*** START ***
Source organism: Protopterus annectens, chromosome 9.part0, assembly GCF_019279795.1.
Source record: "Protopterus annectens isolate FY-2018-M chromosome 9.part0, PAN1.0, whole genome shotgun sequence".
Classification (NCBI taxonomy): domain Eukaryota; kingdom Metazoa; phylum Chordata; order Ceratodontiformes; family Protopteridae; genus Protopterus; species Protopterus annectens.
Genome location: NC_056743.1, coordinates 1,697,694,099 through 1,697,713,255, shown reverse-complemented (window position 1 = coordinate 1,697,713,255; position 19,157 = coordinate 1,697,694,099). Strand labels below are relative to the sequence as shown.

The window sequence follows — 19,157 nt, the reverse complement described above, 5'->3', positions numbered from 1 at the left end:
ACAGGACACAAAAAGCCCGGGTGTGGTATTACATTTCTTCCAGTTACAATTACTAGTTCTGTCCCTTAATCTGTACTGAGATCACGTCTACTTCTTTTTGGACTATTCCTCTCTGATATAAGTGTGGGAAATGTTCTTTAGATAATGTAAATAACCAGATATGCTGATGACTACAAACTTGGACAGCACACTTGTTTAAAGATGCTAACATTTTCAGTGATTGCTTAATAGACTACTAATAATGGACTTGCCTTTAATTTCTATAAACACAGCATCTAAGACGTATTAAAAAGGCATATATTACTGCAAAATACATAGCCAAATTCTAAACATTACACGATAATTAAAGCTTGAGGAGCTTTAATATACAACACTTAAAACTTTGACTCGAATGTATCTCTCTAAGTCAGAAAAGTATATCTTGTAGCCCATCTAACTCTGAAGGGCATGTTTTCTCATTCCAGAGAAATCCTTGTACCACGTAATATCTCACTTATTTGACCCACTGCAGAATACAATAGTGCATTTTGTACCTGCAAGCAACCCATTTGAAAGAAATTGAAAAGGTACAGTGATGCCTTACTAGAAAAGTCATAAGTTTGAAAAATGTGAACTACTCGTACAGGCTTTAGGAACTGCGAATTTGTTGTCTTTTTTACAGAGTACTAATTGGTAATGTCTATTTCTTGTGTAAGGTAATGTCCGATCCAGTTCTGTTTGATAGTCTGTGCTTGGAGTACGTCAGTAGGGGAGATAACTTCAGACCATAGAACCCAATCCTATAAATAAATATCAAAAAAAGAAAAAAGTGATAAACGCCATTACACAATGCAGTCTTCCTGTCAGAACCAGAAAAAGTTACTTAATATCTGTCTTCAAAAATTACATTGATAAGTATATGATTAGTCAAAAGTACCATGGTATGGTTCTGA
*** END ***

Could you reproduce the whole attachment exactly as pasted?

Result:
Source organism: Protopterus annectens, chromosome 9.part0, assembly GCF_019279795.1.
Source record: "Protopterus annectens isolate FY-2018-M chromosome 9.part0, PAN1.0, whole genome shotgun sequence".
Classification (NCBI taxonomy): domain Eukaryota; kingdom Metazoa; phylum Chordata; order Ceratodontiformes; family Protopteridae; genus Protopterus; species Protopterus annectens.
Genome location: NC_056743.1, coordinates 1,697,694,099 through 1,697,713,255, shown reverse-complemented (window position 1 = coordinate 1,697,713,255; position 19,157 = coordinate 1,697,694,099). Strand labels below are relative to the sequence as shown.

The window sequence follows — 19,157 nt, the reverse complement described above, 5'->3', positions numbered from 1 at the left end:
ACAGGACACAAAAAGCCCGGGTGTGGTATTACATTTCTTCCAGTTACAATTACTAGTTCTGTCCCTTAATCTGTACTGAGATCACGTCTACTTCTTTTTGGACTATTCCTCTCTGATATAAGTGTGGGAAATGTTCTTTAGATAATGTAAATAACCAGATATGCTGATGACTACAAACTTGGACAGCACACTTGTTTAAAGATGCTAACATTTTCAGTGATTGCTTAATAGACTACTAATAATGGACTTGCCTTTAATTTCTATAAACACAGCATCTAAGACGTATTAAAAAGGCATATATTACTGCAAAATACATAGCCAAATTCTAAACATTACACGATAATTAAAGCTTGAGGAGCTTTAATATACAACACTTAAAACTTTGACTCGAATGTATCTCTCTAAGTCAGAAAAGTATATCTTGTAGCCCATCTAACTCTGAAGGGCATGTTTTCTCATTCCAGAGAAATCCTTGTACCACGTAATATCTCACTTATTTGACCCACTGCAGAATACAATAGTGCATTTTGTACCTGCAAGCAACCCATTTGAAAGAAATTGAAAAGGTACAGTGATGCCTTACTAGAAAAGTCATAAGTTTGAAAAATGTGAACTACTCGTACAGGCTTTAGGAACTGCGAATTTGTTGTCTTTTTTACAGAGTACTAATTGGTAATGTCTATTTCTTGTGTAAGGTAATGTCCGATCCAGTTCTGTTTGATAGTCTGTGCTTGGAGTACGTCAGTAGGGGAGATAACTTCAGACCATAGAACCCAATCCTATAAATAAATATCAAAAAAAGAAAAAAGTGATAAACGCCATTACACAATGCAGTCTTCCTGTCAGAACCAGAAAAAGTTACTTAATATCTGTCTTCAAAAATTACATTGATAAGTATATGATTAGTCAAAAGTACCATGGTATGGTTCTGA